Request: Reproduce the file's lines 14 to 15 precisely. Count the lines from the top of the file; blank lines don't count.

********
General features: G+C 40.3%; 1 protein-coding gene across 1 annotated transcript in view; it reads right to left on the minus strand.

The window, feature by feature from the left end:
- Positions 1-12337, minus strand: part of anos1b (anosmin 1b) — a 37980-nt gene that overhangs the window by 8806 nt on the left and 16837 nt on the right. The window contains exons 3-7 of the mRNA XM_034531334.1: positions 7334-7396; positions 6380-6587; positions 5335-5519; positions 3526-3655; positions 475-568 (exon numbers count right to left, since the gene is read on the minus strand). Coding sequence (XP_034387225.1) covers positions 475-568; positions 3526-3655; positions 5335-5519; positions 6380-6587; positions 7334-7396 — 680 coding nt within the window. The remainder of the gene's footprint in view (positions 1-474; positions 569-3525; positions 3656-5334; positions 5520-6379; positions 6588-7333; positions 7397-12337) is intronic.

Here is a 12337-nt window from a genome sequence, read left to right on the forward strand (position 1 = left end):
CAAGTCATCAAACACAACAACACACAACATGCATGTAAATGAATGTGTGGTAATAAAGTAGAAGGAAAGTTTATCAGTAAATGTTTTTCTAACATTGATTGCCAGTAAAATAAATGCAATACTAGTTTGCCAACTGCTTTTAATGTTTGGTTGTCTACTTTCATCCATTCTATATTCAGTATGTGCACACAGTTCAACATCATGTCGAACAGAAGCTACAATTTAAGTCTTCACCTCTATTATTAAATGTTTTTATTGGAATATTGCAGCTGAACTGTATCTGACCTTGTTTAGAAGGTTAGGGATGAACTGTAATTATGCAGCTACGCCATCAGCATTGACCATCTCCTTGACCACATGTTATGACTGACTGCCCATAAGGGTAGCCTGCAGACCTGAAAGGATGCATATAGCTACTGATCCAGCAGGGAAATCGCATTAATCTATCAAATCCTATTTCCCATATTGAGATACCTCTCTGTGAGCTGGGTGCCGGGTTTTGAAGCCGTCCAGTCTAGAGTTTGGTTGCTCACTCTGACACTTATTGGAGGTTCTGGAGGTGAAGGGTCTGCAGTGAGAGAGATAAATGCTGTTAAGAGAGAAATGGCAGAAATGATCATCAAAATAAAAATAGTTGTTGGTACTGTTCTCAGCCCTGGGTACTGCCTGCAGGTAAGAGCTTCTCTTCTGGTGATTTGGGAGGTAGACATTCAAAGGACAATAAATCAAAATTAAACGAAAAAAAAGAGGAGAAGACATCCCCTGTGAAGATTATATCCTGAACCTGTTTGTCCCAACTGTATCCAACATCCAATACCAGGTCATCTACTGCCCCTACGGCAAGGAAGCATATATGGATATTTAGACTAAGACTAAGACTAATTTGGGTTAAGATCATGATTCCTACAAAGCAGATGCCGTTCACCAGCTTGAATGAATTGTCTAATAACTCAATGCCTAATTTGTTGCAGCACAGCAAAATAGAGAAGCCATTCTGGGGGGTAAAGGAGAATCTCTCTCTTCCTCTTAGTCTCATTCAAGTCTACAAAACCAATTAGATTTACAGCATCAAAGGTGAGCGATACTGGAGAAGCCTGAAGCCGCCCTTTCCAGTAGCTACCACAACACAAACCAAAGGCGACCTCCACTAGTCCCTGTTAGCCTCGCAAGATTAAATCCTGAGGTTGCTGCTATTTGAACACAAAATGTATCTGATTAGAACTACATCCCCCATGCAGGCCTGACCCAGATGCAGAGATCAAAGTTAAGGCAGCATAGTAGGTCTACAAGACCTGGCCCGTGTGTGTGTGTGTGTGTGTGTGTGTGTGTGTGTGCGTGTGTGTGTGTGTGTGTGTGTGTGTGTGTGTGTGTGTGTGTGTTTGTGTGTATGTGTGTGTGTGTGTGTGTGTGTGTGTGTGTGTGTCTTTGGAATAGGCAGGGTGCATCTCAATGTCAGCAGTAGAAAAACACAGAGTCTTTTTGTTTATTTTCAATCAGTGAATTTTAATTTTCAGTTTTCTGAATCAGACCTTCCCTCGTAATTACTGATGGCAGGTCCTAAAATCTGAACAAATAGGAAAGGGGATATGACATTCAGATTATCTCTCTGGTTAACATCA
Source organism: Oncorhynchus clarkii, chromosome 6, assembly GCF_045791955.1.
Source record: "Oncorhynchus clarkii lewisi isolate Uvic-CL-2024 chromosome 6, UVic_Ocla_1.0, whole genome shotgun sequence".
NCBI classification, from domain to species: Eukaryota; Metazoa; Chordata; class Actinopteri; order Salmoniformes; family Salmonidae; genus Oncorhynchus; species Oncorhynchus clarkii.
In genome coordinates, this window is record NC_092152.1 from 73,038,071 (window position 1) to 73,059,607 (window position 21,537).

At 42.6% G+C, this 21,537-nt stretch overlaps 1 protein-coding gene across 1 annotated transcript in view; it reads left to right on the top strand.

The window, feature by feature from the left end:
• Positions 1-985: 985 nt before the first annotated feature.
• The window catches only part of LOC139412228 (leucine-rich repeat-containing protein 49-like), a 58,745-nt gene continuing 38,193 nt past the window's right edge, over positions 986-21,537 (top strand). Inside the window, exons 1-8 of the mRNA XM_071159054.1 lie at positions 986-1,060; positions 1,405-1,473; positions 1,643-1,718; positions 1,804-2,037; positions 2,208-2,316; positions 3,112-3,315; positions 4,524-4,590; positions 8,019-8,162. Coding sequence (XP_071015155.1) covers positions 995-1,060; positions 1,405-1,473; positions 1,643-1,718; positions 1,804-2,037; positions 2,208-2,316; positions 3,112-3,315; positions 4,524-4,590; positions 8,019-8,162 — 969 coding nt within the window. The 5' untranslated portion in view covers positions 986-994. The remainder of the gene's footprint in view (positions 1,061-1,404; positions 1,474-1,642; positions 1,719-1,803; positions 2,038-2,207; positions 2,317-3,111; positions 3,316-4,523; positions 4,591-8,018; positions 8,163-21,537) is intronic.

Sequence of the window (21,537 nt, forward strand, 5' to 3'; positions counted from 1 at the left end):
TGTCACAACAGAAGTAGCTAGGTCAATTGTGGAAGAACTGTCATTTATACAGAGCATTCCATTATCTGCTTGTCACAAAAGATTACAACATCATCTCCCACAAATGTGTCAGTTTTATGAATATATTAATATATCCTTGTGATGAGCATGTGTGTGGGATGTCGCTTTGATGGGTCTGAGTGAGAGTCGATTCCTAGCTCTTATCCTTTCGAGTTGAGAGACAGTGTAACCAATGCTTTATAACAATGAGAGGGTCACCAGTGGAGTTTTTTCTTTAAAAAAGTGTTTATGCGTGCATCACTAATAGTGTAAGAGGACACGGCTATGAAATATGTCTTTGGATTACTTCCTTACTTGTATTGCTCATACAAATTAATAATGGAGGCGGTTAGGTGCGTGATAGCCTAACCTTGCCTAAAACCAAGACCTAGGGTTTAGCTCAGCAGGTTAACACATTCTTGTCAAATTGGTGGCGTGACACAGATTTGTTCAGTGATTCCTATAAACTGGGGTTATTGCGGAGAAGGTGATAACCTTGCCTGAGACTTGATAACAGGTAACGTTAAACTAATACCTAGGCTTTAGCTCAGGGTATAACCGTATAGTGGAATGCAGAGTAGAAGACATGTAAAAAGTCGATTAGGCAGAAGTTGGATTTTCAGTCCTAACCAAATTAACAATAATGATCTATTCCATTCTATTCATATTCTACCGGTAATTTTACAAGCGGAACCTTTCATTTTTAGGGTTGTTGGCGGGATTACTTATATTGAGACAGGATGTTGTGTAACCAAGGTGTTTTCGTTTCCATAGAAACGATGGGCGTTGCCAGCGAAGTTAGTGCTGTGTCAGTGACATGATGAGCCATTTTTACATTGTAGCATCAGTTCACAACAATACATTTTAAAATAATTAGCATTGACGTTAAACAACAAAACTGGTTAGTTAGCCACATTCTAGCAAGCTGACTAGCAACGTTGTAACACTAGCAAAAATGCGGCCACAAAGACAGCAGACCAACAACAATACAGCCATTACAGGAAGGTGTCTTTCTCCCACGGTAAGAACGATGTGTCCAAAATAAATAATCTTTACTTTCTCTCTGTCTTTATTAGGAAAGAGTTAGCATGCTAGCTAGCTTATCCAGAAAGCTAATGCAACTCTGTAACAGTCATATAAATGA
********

Sequence of the window (21,537 nt, forward strand, 5' to 3'; positions counted from 1 at the left end):
TGTCACAACAGAAGTAGCTAGGTCAATTGTGGAAGAACTGTCATTTATACAGAGCATTCCATTATCTGCTTGTCACAAAAGATTACAACATCATCTCCCACAAATGTGTCAGTTTTATGAATATATTAATATATCCTTGTGATGAGCATGTGTGTGGGATGTCGCTTTGATGGGTCTGAGTGAGAGTCGATTCCTAGCTCTTATCCTTTCGAGTTGAGAGACAGTGTAACCAATGCTTTATAACAATGAGAGGGTCACCAGTGGAGTTTTTTCTTTAAAAAAGTGTTTATGCGTGCATCACTAATAGTGTAAGAGGACACGGCTATGAAATATGTCTTTGGATTACTTCCTTACTTGTATTGCTCATACAAATTAATAATGGAGGCGGTTAGGTGCGTGATAGCCTAACCTTGCCTAAAACCAAGACCTAGGGTTTAGCTCAGCAGGTTAACACATTCTTGTCAAATTGGTGGCGTGACACAGATTTGTTCAGTGATTCCTATAAACTGGGGTTATTGCGGAGAAGGTGATAACCTTGCCTGAGACTTGATAACAGGTAACGTTAAACTAATACCTAGGCTTTAGCTCAGGGTATAACCGTATAGTGGAATGCAGAGTAGAAGACATGTAAAAAGTCGATTAGGCAGAAGTTGGATTTTCAGTCCTAACCAAATTAACAATAATGATCTATTCCATTCTATTCATATTCTACCGGTAATTTTACAAGCGGAACCTTTCATTTTTAGGGTTGTTGGCGGGATTACTTATATTGAGACAGGATGTTGTGTAACCAAGGTGTTTTCGTTTCCATAGAAACGATGGGCGTTGCCAGCGAAGTTAGTGCTGTGTCAGTGACATGATGAGCCATTTTTACATTGTAGCATCAGTTCACAACAATACATTTTAAAATAATTAGCATTGACGTTAAACAACAAAACTGGTTAGTTAGCCACATTCTAGCAAGCTGACTAGCAACGTTGTAACACTAGCAAAAATGCGGCCACAAAGACAGCAGACCAACAACAATACAGCCATTACAGGAAGGTGTCTTTCTCCCACGGTAAGAACGATGTGTCCAAAATAAATAATCTTTACTTTCTCTCTGTCTTTATTAGGAAAGAGTTAGCATGCTAGCTAGCTTATCCAGAAAGCTAATGCAACTCTGTAACAGTCATATAAATGA